Articles | Volume 19, issue 20
© Author(s) 2022. This work is distributed underthe Creative Commons Attribution 4.0 License.
Upper-ocean flux of biogenic calcite produced by the Arctic planktonic foraminifera Neogloboquadrina pachyderma
- Final revised paper (published on 19 Oct 2022)
- Preprint (discussion started on 25 Apr 2022)
Comment types: AC – author | RC – referee | CC – community | EC – editor | CEC – chief editor |
: Report abuse
RC1: 'Comment on bg-2022-59', Robert F. Spielhagen, 23 May 2022
- AC1: 'Reply on RC1', Franziska Tell, 25 Jul 2022
RC2: 'Comment on bg-2022-59', Ralf Schiebel, 13 Jun 2022
- AC2: 'Reply on RC2', Franziska Tell, 25 Jul 2022
Peer review completion
AR: Author's response | RR: Referee report | ED: Editor decision
ED: Reconsider after major revisions (16 Aug 2022) by Carolin Löscher
AR by Franziska Tell on behalf of the Authors (17 Aug 2022)  Author's response Author's tracked changes Manuscript
ED: Referee Nomination & Report Request started (22 Aug 2022) by Carolin Löscher
RR by Ralf Schiebel (31 Aug 2022)
ED: Publish subject to minor revisions (review by editor) (06 Sep 2022) by Carolin Löscher
AR by Franziska Tell on behalf of the Authors (12 Sep 2022)  Author's response Author's tracked changes Manuscript
ED: Publish as is (30 Sep 2022) by Carolin Löscher
The manuscript by Tell et al. discusses published and new data sets of planktic foraminifers from plankton tows in the Nordic Seas, Labrador Sea/Baffin Bay and the adjacent Arctic Ocean concerning the quantification of calcite production by the dominant polar planktic foraminifer N. pachyderma. This is a species widely used by paleoceanographers for high-latitude paleoenvironmental reconstructions and any additional knowledge on the behavior of this species in the water column, the fluxes and potential burial rates is highly welcome. The manuscript provides this additional knowledge by offering a holistic view on an yet unprecedented number of data sets and is therefore of high significance for the scientific community. Since the manuscript is well written in excellent English, well organized, and equipped with illustative figures, it will make a valuable contribution and is well suited in "Biogeosciences". My limited knowledge of statistical methods did not allow me to evaluate all the results from such methods in detail and I may have overlooked some critical points. I hope that some more experienced experts can give some comments on these. However, my overall impression is very positive and I suggest publication in "Biogeosciences" after a minor revision which considers the specific points listed below.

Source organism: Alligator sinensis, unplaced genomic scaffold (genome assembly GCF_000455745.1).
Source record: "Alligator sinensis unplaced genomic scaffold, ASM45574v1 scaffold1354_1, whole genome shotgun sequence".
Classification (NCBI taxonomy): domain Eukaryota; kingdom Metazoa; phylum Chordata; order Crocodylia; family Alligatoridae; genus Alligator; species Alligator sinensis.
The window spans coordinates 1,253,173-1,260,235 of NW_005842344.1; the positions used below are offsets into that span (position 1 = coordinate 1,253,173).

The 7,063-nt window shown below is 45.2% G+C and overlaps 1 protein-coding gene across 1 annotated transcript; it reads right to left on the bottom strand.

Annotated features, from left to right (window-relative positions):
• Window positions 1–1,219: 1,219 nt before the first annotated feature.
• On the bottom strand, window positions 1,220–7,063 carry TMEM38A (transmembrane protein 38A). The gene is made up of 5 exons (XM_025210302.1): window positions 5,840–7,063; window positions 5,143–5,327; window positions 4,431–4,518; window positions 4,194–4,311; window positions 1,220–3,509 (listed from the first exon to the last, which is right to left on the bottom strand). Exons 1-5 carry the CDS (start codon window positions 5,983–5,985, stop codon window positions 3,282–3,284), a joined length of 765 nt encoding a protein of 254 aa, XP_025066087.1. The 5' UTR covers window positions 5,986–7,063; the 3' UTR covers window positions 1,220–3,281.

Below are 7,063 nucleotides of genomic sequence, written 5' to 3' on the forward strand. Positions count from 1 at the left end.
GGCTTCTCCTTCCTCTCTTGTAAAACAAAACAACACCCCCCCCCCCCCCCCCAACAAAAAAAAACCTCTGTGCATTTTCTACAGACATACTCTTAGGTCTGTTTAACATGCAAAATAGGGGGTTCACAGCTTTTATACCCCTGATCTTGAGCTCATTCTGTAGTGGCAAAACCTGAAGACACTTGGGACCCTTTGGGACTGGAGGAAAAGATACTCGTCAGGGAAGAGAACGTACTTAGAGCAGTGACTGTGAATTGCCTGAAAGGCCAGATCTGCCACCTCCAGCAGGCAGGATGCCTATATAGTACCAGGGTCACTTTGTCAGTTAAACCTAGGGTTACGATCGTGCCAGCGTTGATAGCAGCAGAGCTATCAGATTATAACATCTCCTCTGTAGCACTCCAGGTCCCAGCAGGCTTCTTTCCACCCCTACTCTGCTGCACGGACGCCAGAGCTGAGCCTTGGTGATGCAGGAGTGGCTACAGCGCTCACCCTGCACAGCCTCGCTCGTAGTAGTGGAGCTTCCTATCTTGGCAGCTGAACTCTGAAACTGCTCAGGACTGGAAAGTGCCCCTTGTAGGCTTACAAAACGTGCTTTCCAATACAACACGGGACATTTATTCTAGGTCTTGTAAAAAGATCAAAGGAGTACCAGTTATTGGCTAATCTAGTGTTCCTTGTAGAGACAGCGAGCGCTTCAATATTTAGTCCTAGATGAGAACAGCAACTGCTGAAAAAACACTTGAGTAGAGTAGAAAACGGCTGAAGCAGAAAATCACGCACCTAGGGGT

General: Be consistent with the use of either British or American spelling (BE/AE): -ise/-ize, -our/-or, etc.
Fig. 1: The map should be concentrated on the actual sampling areas. A cut-out square concentrating on the Arctic Ocean, the Nordic Seas and the Labrador Sea/Baffin Bay area will show these areas in higher resolution.